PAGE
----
So much for beating jet lag Sunday night.  I fell asleep at about 6:30 with no blog post.  Then yesterday my phone didn't want to co-operate with my computer and none of the photos would go onto my computer.  So, without further ado, I'll detail my trip.  To borrow a phrase from Jen at Braymere Custom Saddlery, I spent most of the trip looking for horse-shaped objects.  (Jen is an awesome model horse tackmaker, and whenever she goes on a museum type outing, she documents every horse-related thing she can find, so I borrowed her idea this last week when I was on my trip)

Bright and early Sunday morning (and I do mean early, I woke up at 2:30 in the morning pretty much unable to get back to sleep.  Thanks again jet lag), the family and I got up to go to the Tower of London.

There was this beautiful art piece with thousands and thousands of ceramic poppies, one for each of the soldiers from the British Commonwealth killed in WWI.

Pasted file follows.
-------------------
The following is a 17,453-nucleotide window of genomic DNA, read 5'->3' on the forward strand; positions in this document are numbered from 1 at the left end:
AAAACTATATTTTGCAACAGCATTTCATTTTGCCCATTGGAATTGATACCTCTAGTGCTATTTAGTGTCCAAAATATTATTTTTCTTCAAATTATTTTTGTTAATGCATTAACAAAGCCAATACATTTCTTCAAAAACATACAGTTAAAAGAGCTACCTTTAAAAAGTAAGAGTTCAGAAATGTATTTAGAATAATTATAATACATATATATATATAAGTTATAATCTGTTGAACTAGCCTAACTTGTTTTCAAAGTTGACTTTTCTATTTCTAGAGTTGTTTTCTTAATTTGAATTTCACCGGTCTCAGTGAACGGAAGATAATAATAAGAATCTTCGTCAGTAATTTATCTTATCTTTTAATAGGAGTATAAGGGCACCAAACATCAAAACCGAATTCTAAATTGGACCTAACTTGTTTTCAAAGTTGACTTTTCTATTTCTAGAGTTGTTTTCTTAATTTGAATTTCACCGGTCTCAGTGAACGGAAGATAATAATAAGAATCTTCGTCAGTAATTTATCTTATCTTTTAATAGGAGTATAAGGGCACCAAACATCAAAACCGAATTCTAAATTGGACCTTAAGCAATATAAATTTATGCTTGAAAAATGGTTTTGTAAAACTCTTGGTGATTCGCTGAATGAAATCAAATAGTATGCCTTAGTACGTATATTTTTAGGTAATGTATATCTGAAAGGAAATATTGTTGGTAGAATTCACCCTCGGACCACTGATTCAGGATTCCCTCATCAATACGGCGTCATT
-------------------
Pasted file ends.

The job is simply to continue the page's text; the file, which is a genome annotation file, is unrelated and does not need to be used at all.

Here's a travel tip if any of you ever happen to go to London and want to see the crown jewels: go at opening time for the Tower and make a beeline for the crown jewels.  That's what we did and there was no line (the rest of the day there's about a 45 minute to an hour line), and it was practically empty inside, much more enjoyable than once it gets busy and it's packed.  After the crown jewels, we went on a guided tour lead by a yeoman warder (beefeater), and then just wandered around from place to place.